I was given one amazing and intelligent daughter. I never forget that. I never forget a moment of what it felt like during pregnancy. The first year of my daughter’s life was literally one of my happiest years ever. I was so strained during pregnancy that post-birth, I feasted on all the oxytocin nursing provided me with. I looked at my daughter daily and felt a gratitude words cannot express. I know many cannot have that feeling. That cribs are empty and hearts are void for life for some folks who cannot have kids.

This doesn’t make my losses, our losses, any smaller.

One day I will have to sit down with my daughter and tell her about my three pregnancies. I will have to tell her about how hard and sad they were at times because if I don’t, she may succumb to it in her own pregnancies, and I want her to understand if she does, her feelings are normal.

Many women with hyperemesis gravidarium do not recover fast after birth. Many women suffer post-partum depression and anxiety, PTSD, and numerous physical issues. For the longest time, I could not go into my bedroom for long without feeling panic and sadness because I had lived in my bedroom sick as a dog, all to end up with nothing.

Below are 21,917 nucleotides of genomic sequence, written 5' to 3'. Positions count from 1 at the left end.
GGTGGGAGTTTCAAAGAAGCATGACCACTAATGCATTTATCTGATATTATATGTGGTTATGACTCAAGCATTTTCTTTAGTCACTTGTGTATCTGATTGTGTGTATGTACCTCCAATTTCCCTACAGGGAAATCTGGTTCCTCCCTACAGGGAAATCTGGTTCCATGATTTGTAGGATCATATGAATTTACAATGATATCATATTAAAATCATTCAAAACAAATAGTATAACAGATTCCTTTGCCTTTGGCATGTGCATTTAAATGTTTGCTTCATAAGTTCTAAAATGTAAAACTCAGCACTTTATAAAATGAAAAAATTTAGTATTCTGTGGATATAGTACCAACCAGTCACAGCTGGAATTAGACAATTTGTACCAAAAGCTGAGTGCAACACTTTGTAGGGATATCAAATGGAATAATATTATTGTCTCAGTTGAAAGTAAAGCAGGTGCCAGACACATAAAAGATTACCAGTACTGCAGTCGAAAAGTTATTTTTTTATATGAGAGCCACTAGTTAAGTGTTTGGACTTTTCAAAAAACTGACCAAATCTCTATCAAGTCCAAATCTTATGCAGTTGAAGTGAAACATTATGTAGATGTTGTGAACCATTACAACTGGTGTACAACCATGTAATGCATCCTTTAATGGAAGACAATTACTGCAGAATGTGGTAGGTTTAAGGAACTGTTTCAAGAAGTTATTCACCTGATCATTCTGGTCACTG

I measured my life in minutes. I could only get through an hour. My chest burned, my heart rate was beyond rapid–150 laying in a bed–and my vision blurred.

I want my daughter to have better.

It’s time to learn about the condition OBGYN’s. You’re not all that savvy in this illness. Medical professionals need to be trained. Nurses, techs, doctors, etc. The nurse who looked at me with my PICC line and said, “Oh just morning sickness,” should have gotten kicked in her uterus for her insensitivity, but I was living on ice chips, and didn’t have the strength.

For those of you in New Jersey, I wanted to share that my OBGYN at the time, Dr. Van Horn, was amazing and compassionate. My high-risk doctor, Dr. Fernandez was as well. In my last pregnancy, Dr. Tal was direct, caring, and educated. Miriam Erick, a nutritionist an HG specialist, was also supportive and helpful to me.

There are professionals who care, but the amount is minute, and the lack of knowledge and treatment in the medical field is astounding and disgusting.

Wake up, people. Women are suffering, and the costs to treat HG patients in the hospitals are astounding. It’s better financially to provide better treatment.

For those family members whose wives, daughters, sisters, or cousins are suffering, try to be empathetic. Imagine starving for days on end. Months. Imagine vomiting for days on end. Months.

Do you think you would be happy?

I may never see another positive pregnancy test again, and if so, may I survive it, but I think for a very long time, I will always say good-bye to those babies.

Goodbye to you that I never knew. Goodbye to you who daughter will never call brother or sister.

Good night to you, and let peace come onto me.

Maybe there will be a summer in which I do not cry for you and miss you.